- Hand-outs. If you must have hand-outs (my recommendation is to only give them out at the end of a meeting or to email a digital version after the meeting’s conclusion) place one in every seat prior to the start of the meeting.
- Start on time. If people are late, it will be them who will be missing the content. Don’t penalize those that are on time. And yes, this includes superiors. Bosses, managers, etc… should be embarrassed if their own staff can be there and ready before them (lead from the front) – it says something about their respect for the team.
- Chair it. Always have someone chair the meeting. This person should give a 30-second pitch for the meeting that is ahead and do any formal introductions if you are meeting with people you have never seen before. All meetings should start off with a simple opening statement around the context of the presentation. Great meetings are created by great chairs.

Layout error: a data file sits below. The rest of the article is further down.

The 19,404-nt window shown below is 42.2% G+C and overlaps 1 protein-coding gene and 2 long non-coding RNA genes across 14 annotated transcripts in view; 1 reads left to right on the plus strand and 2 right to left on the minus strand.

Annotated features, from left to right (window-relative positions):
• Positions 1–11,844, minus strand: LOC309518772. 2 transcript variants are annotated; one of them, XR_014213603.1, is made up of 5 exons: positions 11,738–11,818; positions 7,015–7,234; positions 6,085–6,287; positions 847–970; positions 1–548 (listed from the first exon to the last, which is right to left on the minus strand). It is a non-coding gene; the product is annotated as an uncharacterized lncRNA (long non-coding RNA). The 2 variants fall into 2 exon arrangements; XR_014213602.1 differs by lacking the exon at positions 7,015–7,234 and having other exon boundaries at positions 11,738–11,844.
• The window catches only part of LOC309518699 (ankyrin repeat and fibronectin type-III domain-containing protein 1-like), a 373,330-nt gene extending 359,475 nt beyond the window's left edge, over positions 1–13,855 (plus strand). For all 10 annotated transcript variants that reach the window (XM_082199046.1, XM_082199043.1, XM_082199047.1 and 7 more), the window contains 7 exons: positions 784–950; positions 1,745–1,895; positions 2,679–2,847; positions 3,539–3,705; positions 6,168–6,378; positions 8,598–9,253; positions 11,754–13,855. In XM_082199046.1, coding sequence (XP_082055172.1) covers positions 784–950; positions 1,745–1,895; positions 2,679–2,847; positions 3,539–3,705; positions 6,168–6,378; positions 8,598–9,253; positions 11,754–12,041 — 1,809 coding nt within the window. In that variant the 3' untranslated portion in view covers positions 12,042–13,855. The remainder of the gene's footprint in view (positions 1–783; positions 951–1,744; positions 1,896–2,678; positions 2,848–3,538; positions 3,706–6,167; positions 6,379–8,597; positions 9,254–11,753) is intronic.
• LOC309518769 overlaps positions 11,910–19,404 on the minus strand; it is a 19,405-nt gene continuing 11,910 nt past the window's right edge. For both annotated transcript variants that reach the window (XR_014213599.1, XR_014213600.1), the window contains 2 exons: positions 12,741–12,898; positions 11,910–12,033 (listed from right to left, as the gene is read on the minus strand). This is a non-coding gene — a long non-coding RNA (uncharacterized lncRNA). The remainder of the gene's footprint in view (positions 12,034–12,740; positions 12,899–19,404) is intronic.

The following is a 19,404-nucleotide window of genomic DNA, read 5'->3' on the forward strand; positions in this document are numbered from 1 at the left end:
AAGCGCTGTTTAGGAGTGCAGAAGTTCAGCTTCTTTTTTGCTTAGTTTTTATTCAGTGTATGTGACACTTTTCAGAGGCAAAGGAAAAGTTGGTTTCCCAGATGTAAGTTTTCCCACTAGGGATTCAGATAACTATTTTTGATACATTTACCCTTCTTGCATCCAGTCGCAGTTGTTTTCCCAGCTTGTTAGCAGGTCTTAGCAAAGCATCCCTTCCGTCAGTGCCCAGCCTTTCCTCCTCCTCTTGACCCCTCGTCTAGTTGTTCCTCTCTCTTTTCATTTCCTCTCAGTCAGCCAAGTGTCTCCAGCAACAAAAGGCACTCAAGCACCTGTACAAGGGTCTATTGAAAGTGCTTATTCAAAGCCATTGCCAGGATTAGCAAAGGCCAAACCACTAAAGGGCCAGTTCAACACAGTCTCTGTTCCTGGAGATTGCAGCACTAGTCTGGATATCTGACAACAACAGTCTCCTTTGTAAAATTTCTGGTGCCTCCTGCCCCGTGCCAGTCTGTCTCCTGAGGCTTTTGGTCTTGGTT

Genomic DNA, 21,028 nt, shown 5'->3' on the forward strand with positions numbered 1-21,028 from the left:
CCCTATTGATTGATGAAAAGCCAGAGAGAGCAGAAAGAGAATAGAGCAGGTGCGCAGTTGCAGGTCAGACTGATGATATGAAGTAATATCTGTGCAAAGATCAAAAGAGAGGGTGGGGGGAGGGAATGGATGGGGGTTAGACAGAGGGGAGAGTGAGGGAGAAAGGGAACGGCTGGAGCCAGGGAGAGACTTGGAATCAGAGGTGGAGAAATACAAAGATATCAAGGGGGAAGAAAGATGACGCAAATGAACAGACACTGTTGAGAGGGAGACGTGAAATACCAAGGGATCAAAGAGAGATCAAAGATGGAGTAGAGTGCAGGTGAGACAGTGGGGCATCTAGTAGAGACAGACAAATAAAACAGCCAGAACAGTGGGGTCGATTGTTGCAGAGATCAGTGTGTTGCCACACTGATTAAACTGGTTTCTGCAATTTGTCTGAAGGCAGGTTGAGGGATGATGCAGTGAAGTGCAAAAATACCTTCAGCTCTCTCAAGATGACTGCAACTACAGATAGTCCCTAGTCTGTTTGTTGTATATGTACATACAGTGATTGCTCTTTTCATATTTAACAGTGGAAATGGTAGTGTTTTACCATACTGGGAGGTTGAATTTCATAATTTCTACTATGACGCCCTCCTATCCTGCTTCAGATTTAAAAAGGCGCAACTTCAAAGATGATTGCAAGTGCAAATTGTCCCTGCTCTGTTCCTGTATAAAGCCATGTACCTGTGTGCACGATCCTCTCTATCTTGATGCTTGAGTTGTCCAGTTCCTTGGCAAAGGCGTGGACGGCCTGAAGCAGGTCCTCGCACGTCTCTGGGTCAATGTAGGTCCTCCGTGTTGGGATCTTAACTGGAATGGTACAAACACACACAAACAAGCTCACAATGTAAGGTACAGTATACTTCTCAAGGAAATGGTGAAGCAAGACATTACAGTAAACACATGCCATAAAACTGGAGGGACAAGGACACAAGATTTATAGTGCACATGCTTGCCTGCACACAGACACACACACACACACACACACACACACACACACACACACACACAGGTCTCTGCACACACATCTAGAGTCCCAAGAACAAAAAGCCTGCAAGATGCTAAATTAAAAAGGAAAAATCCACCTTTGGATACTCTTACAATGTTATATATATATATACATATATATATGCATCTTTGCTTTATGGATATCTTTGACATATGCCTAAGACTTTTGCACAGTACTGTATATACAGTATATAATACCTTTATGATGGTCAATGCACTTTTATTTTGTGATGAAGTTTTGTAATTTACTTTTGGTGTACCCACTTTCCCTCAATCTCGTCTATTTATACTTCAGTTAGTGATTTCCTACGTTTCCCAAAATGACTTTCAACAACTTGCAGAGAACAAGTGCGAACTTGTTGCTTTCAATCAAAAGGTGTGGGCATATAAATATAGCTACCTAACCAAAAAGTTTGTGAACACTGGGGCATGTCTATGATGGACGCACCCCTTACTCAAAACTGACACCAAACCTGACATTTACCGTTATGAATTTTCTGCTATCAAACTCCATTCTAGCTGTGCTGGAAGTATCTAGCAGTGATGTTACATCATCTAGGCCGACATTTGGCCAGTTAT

- Nobody gets out alive. Go to the bathroom before the meeting. There is never any reason to get up and leave. And yes, that means to grab a bottle of water or snacks before. How would you feel if people were getting up and leaving while you were presenting? If you can only stay for a portion of the meeting either check in with the person chairing the session or don’t bother showing up at all. People who leave in the middle are a huge disruption and distraction. Black belt tip: if someone does have to leave in the middle, have the Chair let the group know during the opening statement.